Limitations and Tradeoffs: Since we do not have data on borrower elasticity, we cannot model borrower behavior. If users are inelastic to interest rate changes, the reduced reserve factor might result in lost revenues for the protocol. This risk may be acceptable given the low borrow volume at the moment.

  2. Increase Reserve Factors by 0.025 for USDT and DAI - proponents of this option may assume user behavior is inelastic to interest rates, therefore allowing the protocol to capture a larger share of the revenue. Any change in reserve factor would enable the community to gather data on user elasticity to build better models in the future.

    While we support either option to gather data and improve models, Gauntlet does not recommend this option since any user elasticity with respect to this change would push interest rates farther away from the market rate as liquidity leaves the protocol.

    Limitations and Tradeoffs: same as above - since we do not have data on elasticity, we cannot model behavior. If users are elastic to this change, an increase in reserve factor could result in decreased revenues for the protocol, the extent to which is unknown given the limited data.

  3. Wait until Compound III is live - with the changing dynamics to be brought on by Compound III (reserve factor will no longer be set as a global parameter), the community may decide to wait to change reserve factors.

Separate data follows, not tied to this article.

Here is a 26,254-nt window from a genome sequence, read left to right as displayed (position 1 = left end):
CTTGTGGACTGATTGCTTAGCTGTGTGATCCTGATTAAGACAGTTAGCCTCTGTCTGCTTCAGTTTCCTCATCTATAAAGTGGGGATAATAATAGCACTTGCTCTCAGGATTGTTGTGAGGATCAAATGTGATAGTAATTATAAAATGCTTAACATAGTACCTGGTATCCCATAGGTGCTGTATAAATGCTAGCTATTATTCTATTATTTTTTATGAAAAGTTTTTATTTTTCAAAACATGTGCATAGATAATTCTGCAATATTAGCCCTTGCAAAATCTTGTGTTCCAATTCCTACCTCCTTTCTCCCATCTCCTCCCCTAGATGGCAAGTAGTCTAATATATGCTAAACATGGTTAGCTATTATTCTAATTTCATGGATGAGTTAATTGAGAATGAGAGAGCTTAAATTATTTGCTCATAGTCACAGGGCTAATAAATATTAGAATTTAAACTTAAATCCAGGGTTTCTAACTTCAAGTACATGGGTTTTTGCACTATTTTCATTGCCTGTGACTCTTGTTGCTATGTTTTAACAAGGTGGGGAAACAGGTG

The tradeoff here is that we will collect no information on user elasticity.

We see options 1 and 3 as the most viable options. Our concerns are outlined under Option 2. We will initiate a Snapshot poll and look forward to further input and feedback from the community.

Next Steps

  • Targeting a Snapshot vote on 8/15/2022 with the above 3 options.

By approving this proposal, you agree that any services provided by Gauntlet shall be governed by the terms of service available at


Hey Paul! Thanks for this proposal!

Kirill here from Penn Blockchain. We support the decrease in reserve factors by 0.025 for both USDT and DAI because, as much as cash flow generation is an important aspect of the protocol, we believe that moving towards the market rate is a better idea than away from it in an attempt to analyze the elasticity of users with regards to the interest rate.